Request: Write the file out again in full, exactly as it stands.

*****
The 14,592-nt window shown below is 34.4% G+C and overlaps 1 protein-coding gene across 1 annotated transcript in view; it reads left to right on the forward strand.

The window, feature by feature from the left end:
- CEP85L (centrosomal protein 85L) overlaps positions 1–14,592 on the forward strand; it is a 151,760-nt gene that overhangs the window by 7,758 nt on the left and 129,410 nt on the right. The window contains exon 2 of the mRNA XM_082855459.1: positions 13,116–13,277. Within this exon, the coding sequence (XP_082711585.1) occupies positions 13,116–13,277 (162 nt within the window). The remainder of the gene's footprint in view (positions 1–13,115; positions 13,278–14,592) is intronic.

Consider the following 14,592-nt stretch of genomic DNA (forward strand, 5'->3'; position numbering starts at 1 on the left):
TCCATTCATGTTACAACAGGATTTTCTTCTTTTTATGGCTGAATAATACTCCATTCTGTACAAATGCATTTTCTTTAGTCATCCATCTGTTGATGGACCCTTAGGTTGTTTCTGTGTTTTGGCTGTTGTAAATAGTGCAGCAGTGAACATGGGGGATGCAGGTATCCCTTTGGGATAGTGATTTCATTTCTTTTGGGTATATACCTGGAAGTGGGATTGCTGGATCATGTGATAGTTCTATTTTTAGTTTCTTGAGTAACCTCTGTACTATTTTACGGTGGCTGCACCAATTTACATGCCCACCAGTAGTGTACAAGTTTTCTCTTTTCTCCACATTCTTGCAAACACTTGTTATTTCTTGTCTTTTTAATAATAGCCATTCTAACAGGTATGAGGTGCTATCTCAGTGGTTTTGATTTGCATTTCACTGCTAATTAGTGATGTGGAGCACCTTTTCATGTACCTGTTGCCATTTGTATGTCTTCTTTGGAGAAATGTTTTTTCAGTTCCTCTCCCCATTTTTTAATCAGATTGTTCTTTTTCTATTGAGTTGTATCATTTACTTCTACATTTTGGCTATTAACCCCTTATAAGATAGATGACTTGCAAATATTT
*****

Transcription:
The 14,592-nt window shown below is 34.4% G+C and overlaps 1 protein-coding gene across 1 annotated transcript in view; it reads left to right on the forward strand.

The window, feature by feature from the left end:
- CEP85L (centrosomal protein 85L) overlaps positions 1–14,592 on the forward strand; it is a 151,760-nt gene that overhangs the window by 7,758 nt on the left and 129,410 nt on the right. The window contains exon 2 of the mRNA XM_082855459.1: positions 13,116–13,277. Within this exon, the coding sequence (XP_082711585.1) occupies positions 13,116–13,277 (162 nt within the window). The remainder of the gene's footprint in view (positions 1–13,115; positions 13,278–14,592) is intronic.

Consider the following 14,592-nt stretch of genomic DNA (forward strand, 5'->3'; position numbering starts at 1 on the left):
TCCATTCATGTTACAACAGGATTTTCTTCTTTTTATGGCTGAATAATACTCCATTCTGTACAAATGCATTTTCTTTAGTCATCCATCTGTTGATGGACCCTTAGGTTGTTTCTGTGTTTTGGCTGTTGTAAATAGTGCAGCAGTGAACATGGGGGATGCAGGTATCCCTTTGGGATAGTGATTTCATTTCTTTTGGGTATATACCTGGAAGTGGGATTGCTGGATCATGTGATAGTTCTATTTTTAGTTTCTTGAGTAACCTCTGTACTATTTTACGGTGGCTGCACCAATTTACATGCCCACCAGTAGTGTACAAGTTTTCTCTTTTCTCCACATTCTTGCAAACACTTGTTATTTCTTGTCTTTTTAATAATAGCCATTCTAACAGGTATGAGGTGCTATCTCAGTGGTTTTGATTTGCATTTCACTGCTAATTAGTGATGTGGAGCACCTTTTCATGTACCTGTTGCCATTTGTATGTCTTCTTTGGAGAAATGTTTTTTCAGTTCCTCTCCCCATTTTTTAATCAGATTGTTCTTTTTCTATTGAGTTGTATCATTTACTTCTACATTTTGGCTATTAACCCCTTATAAGATAGATGACTTGCAAATATTT